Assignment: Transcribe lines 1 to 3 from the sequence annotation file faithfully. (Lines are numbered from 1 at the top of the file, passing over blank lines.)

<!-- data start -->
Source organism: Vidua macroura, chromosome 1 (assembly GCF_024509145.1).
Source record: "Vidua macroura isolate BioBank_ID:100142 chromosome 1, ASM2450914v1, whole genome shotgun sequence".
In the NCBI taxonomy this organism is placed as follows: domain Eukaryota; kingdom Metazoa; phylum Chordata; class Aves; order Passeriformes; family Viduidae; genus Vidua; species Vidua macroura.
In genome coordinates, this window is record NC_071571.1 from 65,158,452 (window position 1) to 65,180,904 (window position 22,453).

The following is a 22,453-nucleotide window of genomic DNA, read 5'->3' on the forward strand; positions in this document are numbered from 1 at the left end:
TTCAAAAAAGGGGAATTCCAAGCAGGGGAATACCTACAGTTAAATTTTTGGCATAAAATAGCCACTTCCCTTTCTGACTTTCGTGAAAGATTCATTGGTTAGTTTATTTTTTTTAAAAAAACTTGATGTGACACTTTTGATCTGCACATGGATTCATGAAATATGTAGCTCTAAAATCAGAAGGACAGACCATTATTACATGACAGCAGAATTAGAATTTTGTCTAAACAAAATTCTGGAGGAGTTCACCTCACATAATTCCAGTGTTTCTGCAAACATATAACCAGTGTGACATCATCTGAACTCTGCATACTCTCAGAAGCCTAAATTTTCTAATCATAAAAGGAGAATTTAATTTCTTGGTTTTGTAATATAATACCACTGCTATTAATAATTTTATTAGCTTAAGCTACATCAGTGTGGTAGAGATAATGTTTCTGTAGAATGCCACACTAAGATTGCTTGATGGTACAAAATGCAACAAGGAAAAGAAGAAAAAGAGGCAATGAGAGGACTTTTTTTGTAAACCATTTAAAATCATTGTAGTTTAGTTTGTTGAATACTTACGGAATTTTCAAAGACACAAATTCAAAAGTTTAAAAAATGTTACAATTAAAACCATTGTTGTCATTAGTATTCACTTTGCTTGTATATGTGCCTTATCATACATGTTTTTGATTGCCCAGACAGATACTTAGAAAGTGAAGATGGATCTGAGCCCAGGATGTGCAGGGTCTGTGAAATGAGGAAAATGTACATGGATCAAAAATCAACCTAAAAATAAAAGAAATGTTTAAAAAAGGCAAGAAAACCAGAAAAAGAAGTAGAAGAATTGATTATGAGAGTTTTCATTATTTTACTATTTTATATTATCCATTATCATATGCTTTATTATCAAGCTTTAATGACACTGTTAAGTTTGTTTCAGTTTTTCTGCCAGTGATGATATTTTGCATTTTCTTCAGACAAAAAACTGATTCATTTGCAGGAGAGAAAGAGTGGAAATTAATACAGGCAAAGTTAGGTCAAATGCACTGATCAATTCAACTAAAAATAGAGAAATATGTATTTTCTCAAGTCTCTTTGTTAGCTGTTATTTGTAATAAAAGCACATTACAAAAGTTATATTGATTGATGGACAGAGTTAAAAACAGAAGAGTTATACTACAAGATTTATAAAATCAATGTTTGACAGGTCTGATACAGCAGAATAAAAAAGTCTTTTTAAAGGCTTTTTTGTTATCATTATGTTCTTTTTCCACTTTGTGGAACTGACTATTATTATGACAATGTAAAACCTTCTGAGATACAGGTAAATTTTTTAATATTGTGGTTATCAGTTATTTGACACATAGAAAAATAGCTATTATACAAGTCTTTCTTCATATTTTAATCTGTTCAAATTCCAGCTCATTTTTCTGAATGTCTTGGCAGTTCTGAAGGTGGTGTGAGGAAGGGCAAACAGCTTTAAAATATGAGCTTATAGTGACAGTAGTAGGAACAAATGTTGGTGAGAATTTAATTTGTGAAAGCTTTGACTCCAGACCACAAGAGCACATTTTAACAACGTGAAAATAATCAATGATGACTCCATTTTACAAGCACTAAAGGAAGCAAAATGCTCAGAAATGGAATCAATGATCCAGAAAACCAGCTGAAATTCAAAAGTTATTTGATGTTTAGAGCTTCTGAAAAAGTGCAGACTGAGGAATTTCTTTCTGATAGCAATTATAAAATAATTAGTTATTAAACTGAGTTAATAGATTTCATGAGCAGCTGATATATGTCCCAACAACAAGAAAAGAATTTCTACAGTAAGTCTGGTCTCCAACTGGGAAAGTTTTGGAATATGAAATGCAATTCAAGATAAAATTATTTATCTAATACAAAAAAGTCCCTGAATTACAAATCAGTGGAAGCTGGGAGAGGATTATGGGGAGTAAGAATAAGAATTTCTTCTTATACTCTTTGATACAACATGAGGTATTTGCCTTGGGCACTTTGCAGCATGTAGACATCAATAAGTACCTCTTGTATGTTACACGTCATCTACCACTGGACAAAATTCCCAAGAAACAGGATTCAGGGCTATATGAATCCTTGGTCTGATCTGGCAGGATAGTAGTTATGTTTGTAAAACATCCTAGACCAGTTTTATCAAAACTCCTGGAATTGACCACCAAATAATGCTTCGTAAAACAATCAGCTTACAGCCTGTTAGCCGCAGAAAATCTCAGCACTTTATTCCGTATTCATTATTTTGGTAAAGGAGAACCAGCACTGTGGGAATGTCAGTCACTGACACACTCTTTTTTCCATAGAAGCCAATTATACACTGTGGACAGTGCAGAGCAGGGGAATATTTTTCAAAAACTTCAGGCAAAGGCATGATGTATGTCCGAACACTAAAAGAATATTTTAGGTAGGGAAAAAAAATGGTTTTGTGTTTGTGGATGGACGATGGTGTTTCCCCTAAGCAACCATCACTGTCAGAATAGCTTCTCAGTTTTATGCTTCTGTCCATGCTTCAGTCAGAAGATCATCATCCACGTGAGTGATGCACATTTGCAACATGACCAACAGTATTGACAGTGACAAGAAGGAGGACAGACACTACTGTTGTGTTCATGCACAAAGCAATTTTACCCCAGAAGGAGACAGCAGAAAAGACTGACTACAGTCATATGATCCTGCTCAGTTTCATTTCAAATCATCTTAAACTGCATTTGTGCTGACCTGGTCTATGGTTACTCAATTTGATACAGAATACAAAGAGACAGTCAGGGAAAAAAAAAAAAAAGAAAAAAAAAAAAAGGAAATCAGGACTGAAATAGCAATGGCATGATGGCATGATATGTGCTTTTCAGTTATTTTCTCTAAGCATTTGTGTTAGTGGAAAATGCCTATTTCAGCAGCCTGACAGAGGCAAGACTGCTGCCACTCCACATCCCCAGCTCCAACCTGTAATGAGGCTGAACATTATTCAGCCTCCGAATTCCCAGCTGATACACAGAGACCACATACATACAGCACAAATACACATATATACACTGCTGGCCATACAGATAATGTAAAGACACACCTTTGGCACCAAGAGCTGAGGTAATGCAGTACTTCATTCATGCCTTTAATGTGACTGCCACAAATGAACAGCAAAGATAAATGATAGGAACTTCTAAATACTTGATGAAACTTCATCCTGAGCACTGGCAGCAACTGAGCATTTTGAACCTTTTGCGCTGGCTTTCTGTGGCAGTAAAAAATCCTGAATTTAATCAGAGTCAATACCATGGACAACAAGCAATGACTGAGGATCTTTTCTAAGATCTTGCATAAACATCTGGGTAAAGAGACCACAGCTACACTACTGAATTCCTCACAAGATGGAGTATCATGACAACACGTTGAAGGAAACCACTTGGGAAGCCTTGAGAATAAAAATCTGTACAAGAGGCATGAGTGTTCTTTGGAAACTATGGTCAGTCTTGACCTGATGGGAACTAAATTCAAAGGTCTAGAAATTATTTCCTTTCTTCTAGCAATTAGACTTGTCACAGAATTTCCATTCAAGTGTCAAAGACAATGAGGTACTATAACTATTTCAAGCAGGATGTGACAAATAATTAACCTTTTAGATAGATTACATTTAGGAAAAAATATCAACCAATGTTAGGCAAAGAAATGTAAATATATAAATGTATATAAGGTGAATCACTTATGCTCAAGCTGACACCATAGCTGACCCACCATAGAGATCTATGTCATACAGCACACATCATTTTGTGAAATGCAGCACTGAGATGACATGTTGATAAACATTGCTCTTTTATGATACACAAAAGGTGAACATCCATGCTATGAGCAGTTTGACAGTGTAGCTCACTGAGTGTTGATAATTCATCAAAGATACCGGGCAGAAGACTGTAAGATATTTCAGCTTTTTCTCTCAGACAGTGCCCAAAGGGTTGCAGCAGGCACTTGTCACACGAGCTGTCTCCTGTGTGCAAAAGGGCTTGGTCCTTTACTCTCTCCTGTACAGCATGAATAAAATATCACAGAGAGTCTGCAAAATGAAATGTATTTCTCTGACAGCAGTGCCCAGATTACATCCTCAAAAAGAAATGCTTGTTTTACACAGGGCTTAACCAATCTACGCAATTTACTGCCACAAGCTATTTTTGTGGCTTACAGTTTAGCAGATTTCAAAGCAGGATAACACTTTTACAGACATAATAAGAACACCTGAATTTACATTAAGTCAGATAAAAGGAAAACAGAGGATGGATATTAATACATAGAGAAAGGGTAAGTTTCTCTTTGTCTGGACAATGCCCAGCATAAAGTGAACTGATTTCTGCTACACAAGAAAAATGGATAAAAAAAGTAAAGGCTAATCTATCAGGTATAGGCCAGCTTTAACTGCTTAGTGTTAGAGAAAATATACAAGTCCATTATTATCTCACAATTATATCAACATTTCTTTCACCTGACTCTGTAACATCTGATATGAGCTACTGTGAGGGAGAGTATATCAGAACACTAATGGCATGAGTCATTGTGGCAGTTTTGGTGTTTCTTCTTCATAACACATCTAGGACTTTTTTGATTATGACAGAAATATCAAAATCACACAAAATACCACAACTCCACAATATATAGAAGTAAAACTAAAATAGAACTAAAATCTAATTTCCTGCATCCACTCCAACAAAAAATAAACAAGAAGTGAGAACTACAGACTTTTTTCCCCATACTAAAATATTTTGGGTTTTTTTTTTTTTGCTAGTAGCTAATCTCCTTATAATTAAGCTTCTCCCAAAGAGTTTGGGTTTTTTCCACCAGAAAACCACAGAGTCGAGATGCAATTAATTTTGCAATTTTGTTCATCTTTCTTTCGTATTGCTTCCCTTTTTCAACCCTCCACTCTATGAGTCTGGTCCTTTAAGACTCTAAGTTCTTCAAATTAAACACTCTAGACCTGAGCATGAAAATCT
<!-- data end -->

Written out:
Source organism: Vidua macroura, chromosome 1 (assembly GCF_024509145.1).
Source record: "Vidua macroura isolate BioBank_ID:100142 chromosome 1, ASM2450914v1, whole genome shotgun sequence".
In the NCBI taxonomy this organism is placed as follows: domain Eukaryota; kingdom Metazoa; phylum Chordata; class Aves; order Passeriformes; family Viduidae; genus Vidua; species Vidua macroura.